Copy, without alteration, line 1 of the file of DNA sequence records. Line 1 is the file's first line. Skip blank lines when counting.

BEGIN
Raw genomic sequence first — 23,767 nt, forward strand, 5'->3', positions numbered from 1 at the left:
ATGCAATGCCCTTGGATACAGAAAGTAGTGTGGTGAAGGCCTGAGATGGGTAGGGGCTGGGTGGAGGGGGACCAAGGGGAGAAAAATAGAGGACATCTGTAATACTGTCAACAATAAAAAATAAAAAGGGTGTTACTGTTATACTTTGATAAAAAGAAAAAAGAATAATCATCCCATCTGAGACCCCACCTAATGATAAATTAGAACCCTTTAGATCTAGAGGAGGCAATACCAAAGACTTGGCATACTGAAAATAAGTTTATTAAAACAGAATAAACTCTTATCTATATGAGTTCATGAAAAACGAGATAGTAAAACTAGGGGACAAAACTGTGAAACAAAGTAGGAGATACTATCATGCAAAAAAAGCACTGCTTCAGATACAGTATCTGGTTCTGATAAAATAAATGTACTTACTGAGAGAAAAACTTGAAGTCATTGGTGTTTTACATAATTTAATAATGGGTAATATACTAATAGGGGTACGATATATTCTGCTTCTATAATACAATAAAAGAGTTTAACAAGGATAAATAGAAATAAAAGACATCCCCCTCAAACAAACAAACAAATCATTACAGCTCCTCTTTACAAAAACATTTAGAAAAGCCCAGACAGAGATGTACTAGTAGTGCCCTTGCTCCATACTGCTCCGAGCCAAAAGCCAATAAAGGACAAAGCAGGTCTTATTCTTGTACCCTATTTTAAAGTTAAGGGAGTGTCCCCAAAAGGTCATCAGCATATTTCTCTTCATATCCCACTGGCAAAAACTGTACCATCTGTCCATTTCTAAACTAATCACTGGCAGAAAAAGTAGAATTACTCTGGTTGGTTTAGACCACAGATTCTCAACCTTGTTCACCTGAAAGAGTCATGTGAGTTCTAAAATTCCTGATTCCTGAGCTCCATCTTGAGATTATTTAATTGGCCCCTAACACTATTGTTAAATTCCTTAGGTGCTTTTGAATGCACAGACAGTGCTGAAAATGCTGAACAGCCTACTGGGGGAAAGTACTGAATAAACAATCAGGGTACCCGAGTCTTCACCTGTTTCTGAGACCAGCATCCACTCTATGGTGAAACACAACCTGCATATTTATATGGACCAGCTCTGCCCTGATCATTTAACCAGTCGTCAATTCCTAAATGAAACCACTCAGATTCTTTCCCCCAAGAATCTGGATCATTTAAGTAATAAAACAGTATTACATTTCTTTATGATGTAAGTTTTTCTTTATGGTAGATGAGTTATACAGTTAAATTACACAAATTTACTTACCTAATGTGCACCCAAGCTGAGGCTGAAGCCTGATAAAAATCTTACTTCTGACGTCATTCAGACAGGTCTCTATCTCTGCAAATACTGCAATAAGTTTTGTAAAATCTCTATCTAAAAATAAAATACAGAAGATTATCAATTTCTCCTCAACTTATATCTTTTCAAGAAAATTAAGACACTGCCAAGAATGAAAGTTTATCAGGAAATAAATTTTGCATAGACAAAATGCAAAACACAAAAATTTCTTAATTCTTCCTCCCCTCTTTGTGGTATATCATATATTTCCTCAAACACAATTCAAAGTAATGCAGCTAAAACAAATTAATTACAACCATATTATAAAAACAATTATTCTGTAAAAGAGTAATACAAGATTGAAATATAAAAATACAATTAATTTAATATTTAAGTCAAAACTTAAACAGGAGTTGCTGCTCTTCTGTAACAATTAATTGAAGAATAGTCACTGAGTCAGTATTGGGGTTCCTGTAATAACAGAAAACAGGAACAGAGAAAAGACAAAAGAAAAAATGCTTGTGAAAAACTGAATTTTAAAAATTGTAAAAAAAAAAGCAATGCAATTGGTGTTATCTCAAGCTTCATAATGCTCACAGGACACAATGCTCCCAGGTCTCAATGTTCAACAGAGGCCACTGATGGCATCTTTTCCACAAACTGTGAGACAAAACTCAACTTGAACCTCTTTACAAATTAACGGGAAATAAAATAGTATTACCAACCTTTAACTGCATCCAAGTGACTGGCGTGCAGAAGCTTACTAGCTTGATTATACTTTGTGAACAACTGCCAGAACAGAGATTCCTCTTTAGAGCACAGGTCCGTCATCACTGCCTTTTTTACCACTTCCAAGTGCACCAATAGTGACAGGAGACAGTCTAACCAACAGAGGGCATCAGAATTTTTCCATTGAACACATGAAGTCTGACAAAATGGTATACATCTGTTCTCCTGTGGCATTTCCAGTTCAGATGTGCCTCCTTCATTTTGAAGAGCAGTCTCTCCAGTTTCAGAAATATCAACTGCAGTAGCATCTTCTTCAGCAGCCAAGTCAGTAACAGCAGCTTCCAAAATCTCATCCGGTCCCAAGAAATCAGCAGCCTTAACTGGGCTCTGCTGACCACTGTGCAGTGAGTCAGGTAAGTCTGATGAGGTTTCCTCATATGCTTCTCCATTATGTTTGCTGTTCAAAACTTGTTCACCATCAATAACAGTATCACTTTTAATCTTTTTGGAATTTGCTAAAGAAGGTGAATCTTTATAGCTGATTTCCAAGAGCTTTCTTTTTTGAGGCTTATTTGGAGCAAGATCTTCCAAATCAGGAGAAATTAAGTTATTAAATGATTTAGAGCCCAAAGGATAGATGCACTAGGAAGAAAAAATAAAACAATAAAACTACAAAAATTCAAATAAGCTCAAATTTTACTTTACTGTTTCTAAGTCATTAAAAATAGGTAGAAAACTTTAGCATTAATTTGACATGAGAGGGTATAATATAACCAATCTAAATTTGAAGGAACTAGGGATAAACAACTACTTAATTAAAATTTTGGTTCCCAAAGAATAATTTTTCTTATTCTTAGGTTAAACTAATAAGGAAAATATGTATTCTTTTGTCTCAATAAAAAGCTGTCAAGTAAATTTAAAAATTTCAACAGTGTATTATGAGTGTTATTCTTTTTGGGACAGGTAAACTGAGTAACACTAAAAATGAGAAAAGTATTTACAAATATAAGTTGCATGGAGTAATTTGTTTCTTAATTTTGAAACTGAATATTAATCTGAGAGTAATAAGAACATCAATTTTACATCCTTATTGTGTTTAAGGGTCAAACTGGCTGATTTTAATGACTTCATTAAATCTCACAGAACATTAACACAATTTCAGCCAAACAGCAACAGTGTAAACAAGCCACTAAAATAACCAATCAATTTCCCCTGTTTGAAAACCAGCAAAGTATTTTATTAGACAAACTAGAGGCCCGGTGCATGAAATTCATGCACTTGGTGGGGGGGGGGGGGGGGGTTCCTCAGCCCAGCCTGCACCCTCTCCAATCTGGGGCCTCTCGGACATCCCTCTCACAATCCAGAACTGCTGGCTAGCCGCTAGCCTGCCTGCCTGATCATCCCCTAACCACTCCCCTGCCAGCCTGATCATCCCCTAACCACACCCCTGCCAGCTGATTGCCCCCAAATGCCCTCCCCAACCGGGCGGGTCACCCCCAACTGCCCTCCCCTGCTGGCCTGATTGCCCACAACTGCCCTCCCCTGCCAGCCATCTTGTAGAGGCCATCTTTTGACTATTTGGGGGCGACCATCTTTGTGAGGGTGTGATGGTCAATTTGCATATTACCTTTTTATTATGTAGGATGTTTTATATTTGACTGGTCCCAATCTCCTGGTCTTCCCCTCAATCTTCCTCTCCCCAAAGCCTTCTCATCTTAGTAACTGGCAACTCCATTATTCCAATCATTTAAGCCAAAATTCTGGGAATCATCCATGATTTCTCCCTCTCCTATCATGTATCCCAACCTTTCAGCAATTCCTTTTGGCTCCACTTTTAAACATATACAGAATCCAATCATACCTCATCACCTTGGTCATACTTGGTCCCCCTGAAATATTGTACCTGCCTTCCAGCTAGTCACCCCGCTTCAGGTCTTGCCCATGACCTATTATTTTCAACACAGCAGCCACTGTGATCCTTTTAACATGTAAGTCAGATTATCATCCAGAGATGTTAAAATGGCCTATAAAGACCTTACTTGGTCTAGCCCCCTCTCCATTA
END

Raw genomic sequence first — 23,767 nt, forward strand, 5'->3', positions numbered from 1 at the left: